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AHA Recommends Upper Limit on Sugar Intake

The American Heart Association released today specific recommendations about the amount of sugars that can be consumed as part of a heart-healthy diet. The message? Americans need to cut way back on added sugars.

The statement was published in Circulation, the official journal of the AHA.

For the first time, the AHA established a specific upper limit in the intake of added sugars - those sugars added during processing or at the table. Most American woman should not eat or drink more than 100 calories or 6 teaspoons per day from added sugars. Most American men should not eat or drink more than 150 calories or 9 teaspoons per day from added sugars.

In 2006, the AHA had issued diet and lifestyle recommendations that minimized the intake of beverages and foods with added sugars. Today’s statement represents a finer tuning of their earlier recommendations.

The AHA’s position is based on evidence that deleterious health effects may occur when sugars are consumed in large amounts. Excessive sugar consumption is linked with metabolic abnormalities and adverse health conditions.

As history has shown, Americans’ love affair with sugar is growing. Between 1970 and 2005, sugars and sweeteners increased by an average of 76 calories per day, from 25 teaspoons (400 calories) to 29.8 teaspoons (476 calories), representing a 19 percent increase. In 2001 to 2004, the typical intake of added sugars for Americans was 22.2 teaspoons a day (355 calories).

Soft drinks and other sugar-sweetened beverages are the primary source of added sugars in Americans’ diet. Between 1970 and 2000, per-person daily consumption of caloric soft drinks increased 70 percent, from 7.8 to 13.2 ounces. A 12-ounce can of regular soda contains about 130 calories, which exceeds a woman’s daily discretionary sugar target of 100 calories.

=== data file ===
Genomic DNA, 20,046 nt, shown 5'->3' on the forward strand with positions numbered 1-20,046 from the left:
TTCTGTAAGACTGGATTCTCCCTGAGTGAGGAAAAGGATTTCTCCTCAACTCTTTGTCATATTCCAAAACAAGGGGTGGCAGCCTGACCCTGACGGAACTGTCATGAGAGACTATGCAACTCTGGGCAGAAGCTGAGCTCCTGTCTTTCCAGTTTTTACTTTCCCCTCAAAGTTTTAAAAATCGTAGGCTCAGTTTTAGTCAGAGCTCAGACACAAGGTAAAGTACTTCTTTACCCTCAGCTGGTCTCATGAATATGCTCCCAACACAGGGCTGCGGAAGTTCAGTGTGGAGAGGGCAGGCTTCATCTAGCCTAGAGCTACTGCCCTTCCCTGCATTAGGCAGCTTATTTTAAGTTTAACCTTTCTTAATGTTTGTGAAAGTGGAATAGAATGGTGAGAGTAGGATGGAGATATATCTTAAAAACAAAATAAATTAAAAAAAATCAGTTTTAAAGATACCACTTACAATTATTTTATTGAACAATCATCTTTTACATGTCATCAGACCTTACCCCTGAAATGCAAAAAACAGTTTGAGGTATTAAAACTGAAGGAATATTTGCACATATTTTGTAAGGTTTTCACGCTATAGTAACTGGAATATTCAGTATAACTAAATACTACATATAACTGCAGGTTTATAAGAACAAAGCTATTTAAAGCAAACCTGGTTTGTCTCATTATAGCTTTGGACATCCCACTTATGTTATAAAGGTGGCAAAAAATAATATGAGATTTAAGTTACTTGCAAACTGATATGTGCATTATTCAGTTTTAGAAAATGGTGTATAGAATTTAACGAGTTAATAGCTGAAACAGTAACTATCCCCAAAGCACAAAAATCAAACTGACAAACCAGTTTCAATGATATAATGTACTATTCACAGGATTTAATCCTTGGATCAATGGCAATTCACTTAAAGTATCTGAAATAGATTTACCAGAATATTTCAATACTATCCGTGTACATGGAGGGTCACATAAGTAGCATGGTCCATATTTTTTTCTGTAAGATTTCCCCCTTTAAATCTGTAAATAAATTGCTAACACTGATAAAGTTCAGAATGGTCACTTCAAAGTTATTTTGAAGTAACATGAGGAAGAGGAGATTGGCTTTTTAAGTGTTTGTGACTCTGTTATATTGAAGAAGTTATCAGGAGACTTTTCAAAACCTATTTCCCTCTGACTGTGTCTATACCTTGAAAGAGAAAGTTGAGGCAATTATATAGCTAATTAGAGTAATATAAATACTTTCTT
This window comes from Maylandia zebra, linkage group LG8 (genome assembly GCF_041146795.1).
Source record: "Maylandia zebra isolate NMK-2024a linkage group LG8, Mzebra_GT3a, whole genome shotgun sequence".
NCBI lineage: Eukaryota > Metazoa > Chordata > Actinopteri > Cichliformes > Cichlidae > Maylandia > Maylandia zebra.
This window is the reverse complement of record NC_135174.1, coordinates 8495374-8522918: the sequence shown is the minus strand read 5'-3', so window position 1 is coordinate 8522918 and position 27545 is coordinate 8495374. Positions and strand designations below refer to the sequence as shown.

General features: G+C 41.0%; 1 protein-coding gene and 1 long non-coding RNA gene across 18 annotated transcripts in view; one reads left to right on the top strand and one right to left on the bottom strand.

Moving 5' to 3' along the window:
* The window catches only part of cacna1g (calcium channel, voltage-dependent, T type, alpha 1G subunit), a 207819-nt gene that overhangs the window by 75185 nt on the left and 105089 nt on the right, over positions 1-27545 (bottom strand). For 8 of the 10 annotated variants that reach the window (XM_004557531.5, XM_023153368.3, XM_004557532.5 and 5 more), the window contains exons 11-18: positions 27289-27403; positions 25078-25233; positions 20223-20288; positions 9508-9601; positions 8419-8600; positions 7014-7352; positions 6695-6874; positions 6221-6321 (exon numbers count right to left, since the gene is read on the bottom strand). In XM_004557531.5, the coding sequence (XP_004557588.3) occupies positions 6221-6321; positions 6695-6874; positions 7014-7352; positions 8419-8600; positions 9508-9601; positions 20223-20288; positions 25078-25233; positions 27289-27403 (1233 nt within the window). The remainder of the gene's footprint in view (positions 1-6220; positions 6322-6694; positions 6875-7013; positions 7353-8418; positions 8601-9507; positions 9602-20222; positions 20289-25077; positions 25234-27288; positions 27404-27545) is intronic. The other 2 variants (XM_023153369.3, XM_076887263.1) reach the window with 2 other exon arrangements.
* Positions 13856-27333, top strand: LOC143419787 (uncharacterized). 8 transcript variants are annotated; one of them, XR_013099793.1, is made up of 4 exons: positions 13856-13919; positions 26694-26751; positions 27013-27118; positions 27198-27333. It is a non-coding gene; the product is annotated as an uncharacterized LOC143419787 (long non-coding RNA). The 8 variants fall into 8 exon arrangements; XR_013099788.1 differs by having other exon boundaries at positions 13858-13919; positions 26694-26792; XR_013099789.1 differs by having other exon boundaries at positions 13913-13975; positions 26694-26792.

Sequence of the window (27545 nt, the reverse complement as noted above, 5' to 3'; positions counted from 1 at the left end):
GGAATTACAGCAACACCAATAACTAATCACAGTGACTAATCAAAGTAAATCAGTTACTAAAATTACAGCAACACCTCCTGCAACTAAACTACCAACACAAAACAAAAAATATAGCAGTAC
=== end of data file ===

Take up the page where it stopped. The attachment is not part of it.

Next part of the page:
Evidence from observational studies indicates that a higher intake of soft drinks is associated with greater caloric intake, higher body weight, and lower intake of essential nutrients. Part of this is due to “crowding out”; soft drinks are consumed instead of other more nutritious drinks like low-fat milk.

When the 2005 Dietary Guidelines for Americans were issued, the concept of discretionary calories was introduced. The concept was developed to help people meet all of their nutritional requirements while avoiding excess total calories. Discretional calories include intake for added sugars, solid fats and alcohol.

National survey data indicate that excessive consumption of added sugars is contributing to overconsumption of discretionary calories.

With the new guidelines issued today, the AHA recommends that half of the discretionary calorie allowance be allocated for added sugars. If more fats or alcohol are consumed, then added sugars should be reduced accordingly.

The Bottom Line

Even if you don’t drink soft drinks or consume sweetened beverages, you might be getting more added sugars than you think. That’s because many packaged and processed foods like salad dressing and sauces contain extra sugars.

A good reference point is a database published by the US Department of Agriculture for the added sugar content of selected foods. While the high added sugar content of some foods is not surprising (e.g., corn bread) for others it is unexpected (e.g., reduced calorie French dressing, granola bars, hoisin sauce, chicken broth, and catsup).

The new guidelines issued by the AHA do not apply to naturally occurring sugars found in fruits and vegetables. By replacing packaged, processed foods with fruits and vegetables and sugary beverages with water, meeting the recommended added sugar target should be relatively easy.

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